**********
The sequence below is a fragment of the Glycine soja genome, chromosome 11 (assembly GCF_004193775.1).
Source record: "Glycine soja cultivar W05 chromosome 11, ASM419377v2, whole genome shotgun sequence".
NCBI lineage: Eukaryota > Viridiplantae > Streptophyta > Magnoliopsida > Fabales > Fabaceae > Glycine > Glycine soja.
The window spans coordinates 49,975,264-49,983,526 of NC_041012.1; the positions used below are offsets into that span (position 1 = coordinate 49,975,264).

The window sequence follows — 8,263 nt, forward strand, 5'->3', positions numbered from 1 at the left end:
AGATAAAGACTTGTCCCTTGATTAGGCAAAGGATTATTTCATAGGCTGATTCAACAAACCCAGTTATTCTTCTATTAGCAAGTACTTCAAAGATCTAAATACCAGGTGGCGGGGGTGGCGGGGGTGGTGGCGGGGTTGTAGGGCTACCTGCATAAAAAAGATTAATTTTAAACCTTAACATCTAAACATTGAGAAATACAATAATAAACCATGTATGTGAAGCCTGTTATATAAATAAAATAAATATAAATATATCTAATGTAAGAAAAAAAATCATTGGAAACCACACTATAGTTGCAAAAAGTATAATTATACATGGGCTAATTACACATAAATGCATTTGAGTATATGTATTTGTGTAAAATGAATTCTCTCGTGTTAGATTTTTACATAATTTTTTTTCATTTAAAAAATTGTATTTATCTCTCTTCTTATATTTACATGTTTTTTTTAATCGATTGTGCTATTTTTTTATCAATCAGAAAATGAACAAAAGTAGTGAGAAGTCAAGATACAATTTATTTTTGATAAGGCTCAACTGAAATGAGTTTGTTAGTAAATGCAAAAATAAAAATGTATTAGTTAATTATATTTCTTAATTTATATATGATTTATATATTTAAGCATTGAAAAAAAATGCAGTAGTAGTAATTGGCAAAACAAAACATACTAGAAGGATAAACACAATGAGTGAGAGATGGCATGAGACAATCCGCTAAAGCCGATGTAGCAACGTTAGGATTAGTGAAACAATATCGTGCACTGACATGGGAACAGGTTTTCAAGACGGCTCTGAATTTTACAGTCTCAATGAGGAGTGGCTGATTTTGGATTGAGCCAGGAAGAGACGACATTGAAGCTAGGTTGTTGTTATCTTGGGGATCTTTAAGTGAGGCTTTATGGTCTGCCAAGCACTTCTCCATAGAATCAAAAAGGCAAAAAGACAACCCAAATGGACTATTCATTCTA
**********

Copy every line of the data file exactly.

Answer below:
The sequence below is a fragment of the Glycine soja genome, chromosome 11 (assembly GCF_004193775.1).
Source record: "Glycine soja cultivar W05 chromosome 11, ASM419377v2, whole genome shotgun sequence".
NCBI lineage: Eukaryota > Viridiplantae > Streptophyta > Magnoliopsida > Fabales > Fabaceae > Glycine > Glycine soja.
The window spans coordinates 49,975,264-49,983,526 of NC_041012.1; the positions used below are offsets into that span (position 1 = coordinate 49,975,264).

The window sequence follows — 8,263 nt, forward strand, 5'->3', positions numbered from 1 at the left end:
AGATAAAGACTTGTCCCTTGATTAGGCAAAGGATTATTTCATAGGCTGATTCAACAAACCCAGTTATTCTTCTATTAGCAAGTACTTCAAAGATCTAAATACCAGGTGGCGGGGGTGGCGGGGGTGGTGGCGGGGTTGTAGGGCTACCTGCATAAAAAAGATTAATTTTAAACCTTAACATCTAAACATTGAGAAATACAATAATAAACCATGTATGTGAAGCCTGTTATATAAATAAAATAAATATAAATATATCTAATGTAAGAAAAAAAATCATTGGAAACCACACTATAGTTGCAAAAAGTATAATTATACATGGGCTAATTACACATAAATGCATTTGAGTATATGTATTTGTGTAAAATGAATTCTCTCGTGTTAGATTTTTACATAATTTTTTTTCATTTAAAAAATTGTATTTATCTCTCTTCTTATATTTACATGTTTTTTTTAATCGATTGTGCTATTTTTTTATCAATCAGAAAATGAACAAAAGTAGTGAGAAGTCAAGATACAATTTATTTTTGATAAGGCTCAACTGAAATGAGTTTGTTAGTAAATGCAAAAATAAAAATGTATTAGTTAATTATATTTCTTAATTTATATATGATTTATATATTTAAGCATTGAAAAAAAATGCAGTAGTAGTAATTGGCAAAACAAAACATACTAGAAGGATAAACACAATGAGTGAGAGATGGCATGAGACAATCCGCTAAAGCCGATGTAGCAACGTTAGGATTAGTGAAACAATATCGTGCACTGACATGGGAACAGGTTTTCAAGACGGCTCTGAATTTTACAGTCTCAATGAGGAGTGGCTGATTTTGGATTGAGCCAGGAAGAGACGACATTGAAGCTAGGTTGTTGTTATCTTGGGGATCTTTAAGTGAGGCTTTATGGTCTGCCAAGCACTTCTCCATAGAATCAAAAAGGCAAAAAGACAACCCAAATGGACTATTCATTCTA